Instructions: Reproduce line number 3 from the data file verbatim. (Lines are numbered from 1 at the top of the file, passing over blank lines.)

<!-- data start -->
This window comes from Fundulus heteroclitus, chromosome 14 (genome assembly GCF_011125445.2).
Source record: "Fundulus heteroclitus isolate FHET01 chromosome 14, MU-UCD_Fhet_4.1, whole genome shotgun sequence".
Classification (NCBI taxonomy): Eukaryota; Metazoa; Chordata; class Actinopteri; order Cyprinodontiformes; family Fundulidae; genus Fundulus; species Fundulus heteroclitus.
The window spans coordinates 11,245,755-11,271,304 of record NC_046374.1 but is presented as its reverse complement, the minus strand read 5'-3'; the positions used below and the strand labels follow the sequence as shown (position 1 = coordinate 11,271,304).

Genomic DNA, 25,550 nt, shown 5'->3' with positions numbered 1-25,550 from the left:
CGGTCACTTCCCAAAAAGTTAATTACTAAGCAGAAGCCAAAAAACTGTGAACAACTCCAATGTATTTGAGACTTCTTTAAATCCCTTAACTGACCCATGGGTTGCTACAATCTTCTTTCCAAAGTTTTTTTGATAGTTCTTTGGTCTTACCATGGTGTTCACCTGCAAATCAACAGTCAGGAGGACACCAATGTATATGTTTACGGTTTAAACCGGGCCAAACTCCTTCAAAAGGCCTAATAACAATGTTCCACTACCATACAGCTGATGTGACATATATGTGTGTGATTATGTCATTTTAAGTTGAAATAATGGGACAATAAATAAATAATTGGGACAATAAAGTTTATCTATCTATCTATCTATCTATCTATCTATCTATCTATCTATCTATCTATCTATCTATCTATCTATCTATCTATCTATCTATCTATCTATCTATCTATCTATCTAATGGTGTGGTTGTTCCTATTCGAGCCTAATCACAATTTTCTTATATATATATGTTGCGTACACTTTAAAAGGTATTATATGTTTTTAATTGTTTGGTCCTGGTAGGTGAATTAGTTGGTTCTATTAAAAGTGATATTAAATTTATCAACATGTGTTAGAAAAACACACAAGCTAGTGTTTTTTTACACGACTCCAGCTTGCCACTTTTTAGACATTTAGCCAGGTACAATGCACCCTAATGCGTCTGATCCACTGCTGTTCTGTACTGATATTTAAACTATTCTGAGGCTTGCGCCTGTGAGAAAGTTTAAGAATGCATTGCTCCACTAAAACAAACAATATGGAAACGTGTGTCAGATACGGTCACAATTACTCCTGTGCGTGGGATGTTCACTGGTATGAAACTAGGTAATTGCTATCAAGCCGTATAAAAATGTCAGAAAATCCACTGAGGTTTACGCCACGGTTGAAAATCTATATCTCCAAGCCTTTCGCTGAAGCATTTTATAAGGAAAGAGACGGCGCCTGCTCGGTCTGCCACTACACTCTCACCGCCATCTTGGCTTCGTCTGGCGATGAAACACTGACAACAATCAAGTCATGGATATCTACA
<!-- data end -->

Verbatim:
Classification (NCBI taxonomy): Eukaryota; Metazoa; Chordata; class Actinopteri; order Cyprinodontiformes; family Fundulidae; genus Fundulus; species Fundulus heteroclitus.